China released its climate policy framework in October. The “1+N” reference framework sets forth a path to the dual goals of a peak in carbon emissions by 2030 and carbon neutrality by 2060. The “1” in the reference framework stands for the “overall deployment” needed for hitting carbon targets. The “N” represents numerous “policy action plans and measures” in core industrial branches and sectors.
Overall deployment specifies goals and measures for both the current year and next five years, which are in line with the general five-year plan approved in spring 2021. Goals include reducing energy intensity, lowering greenhouse gas emissions and reforestation. The shift to green energy will be encouraged through changes in tax and price policies. The current five-plan requires the setting of an initial framework for a green, low-carbon and circular economy by 2025 and greatly improve country’s energy-efficiency. Public-private partnerships are emphasised in these measures, as well as international coordination (see Working Guidance document here).
China has also committed publicly to ending financing of coal-fired power plants outside of China. A joint assessment of CREA and the Global Energy Monitor found that two-thirds of planned coal-fired plants in Asia are dependent on Chinese financing. The power generation plans of Bangladesh and Sri Lanka would likely to be most impacted by China’s decision to turn off the financing faucet.
During the Glasgow COP26 climate summit, China’s special climate envoy Xie Zhenhua announced a joint effort by China and the United States to coordinate the two countries’ climate efforts in this decade. Both parties saw reduction of methane emissions as a top priority and agreed on developing a detailed methane plan at their next meeting in the first half of 2022. The US announced its goal of 100 % carbon-pollution-free electricity by 2035 and that China would reduce its coal use gradually in the next five-year plan (2026–2030). The commitments laid out in the US-China Joint Glasgow Declaration have won broad praise. As with China’s domestic climate goals, the actual impacts will depend entirely on later implementation of concrete measures.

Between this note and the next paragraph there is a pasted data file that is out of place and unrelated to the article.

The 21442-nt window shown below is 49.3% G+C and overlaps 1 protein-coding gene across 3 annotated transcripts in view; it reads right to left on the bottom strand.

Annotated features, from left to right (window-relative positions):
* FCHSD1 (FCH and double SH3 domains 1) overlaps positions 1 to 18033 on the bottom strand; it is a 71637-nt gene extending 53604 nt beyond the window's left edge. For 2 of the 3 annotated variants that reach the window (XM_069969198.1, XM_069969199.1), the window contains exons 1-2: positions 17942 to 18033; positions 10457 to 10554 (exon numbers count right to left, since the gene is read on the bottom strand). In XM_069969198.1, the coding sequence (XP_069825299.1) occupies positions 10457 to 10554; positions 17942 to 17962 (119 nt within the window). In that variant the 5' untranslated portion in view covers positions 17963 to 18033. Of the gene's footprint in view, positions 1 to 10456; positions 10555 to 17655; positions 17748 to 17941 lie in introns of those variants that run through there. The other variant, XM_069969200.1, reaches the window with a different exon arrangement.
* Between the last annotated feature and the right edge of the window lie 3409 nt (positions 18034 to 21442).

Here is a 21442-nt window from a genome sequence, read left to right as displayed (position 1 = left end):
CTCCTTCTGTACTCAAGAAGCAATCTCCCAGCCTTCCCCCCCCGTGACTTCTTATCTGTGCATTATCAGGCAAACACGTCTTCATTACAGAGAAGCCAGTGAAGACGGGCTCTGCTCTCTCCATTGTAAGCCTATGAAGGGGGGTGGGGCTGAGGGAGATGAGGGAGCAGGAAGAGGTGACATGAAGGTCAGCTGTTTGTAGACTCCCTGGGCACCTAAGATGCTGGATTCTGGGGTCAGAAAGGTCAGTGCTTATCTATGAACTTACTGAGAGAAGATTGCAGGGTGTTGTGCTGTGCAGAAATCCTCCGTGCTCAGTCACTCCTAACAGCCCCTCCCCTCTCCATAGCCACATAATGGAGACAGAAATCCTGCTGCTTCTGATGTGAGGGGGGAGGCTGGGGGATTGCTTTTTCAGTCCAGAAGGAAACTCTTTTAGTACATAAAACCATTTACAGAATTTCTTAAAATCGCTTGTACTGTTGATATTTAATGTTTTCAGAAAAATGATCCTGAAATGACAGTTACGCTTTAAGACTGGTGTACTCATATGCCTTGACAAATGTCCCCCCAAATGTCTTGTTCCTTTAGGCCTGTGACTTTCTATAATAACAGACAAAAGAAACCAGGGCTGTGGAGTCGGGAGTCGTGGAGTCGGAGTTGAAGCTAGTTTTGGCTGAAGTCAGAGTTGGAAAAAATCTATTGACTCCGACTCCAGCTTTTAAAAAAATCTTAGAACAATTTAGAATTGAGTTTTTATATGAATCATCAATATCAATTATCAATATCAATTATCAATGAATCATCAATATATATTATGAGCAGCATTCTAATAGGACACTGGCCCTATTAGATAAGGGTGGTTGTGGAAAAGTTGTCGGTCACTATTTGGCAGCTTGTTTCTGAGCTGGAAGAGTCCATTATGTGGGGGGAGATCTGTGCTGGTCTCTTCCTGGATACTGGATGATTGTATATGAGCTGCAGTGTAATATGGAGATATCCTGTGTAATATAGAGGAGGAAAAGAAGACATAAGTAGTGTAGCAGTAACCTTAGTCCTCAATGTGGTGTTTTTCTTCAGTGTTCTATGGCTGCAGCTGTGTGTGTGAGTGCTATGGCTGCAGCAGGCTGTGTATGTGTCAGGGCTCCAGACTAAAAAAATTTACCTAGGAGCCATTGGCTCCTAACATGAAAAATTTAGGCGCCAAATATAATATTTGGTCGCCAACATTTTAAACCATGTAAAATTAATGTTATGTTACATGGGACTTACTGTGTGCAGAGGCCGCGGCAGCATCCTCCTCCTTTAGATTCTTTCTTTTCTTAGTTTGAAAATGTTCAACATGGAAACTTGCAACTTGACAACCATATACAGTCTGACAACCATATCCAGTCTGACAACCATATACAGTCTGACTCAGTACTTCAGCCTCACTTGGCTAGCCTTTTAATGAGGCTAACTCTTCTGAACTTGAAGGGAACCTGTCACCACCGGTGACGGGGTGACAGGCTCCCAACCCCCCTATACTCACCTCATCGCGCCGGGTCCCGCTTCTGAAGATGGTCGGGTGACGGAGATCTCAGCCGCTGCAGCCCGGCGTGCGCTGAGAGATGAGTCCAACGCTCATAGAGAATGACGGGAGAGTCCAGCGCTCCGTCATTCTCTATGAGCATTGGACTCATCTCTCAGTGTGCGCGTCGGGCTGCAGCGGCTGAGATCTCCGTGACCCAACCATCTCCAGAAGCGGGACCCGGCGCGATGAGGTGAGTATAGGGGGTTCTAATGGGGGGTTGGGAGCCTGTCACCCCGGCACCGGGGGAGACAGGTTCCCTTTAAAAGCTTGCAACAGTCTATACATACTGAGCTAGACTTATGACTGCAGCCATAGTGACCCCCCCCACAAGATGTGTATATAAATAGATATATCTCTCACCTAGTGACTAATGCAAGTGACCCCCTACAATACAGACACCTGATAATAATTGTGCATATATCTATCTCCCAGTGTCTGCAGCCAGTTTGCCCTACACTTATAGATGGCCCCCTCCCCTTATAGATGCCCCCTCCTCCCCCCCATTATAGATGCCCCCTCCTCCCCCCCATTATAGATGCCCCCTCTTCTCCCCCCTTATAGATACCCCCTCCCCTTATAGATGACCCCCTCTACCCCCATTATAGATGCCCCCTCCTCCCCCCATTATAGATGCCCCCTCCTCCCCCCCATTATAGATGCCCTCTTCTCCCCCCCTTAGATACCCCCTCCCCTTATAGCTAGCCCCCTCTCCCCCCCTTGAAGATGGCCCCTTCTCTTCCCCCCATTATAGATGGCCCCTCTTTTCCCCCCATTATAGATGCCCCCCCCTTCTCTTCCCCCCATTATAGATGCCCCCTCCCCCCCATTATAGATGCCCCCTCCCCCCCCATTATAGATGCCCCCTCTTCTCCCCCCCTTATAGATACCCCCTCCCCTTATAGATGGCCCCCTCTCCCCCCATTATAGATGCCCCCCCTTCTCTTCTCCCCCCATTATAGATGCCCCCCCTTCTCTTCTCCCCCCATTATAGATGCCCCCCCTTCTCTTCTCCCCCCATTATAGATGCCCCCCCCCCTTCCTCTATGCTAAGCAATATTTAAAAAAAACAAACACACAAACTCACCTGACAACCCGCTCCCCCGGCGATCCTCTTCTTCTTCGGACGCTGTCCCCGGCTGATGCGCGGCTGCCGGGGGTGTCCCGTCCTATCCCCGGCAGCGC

US-China cooperation continued on Monday (Nov. 15), when presidents Biden and Xi met virtually for the first time (although the two have talked on the phone earlier). Both the Chinese and American official statements after the meeting implied that the talks were conducted in a constructive way, even if they also included touchy topics for China such as Xinjiang human rights abuses and tensions over Taiwan’s future. The active dialogue represents a welcome change, as the trade war measures and countermeasures remain in full force. In early October, the US expressed its desire to continue trade negotiations (BOFIT Weekly 40/2021).
China was among a handful of countries that saw increased carbon dioxide emissions in 2020
Sources: BP Statistical Review of World Energy 2021 and BOFIT.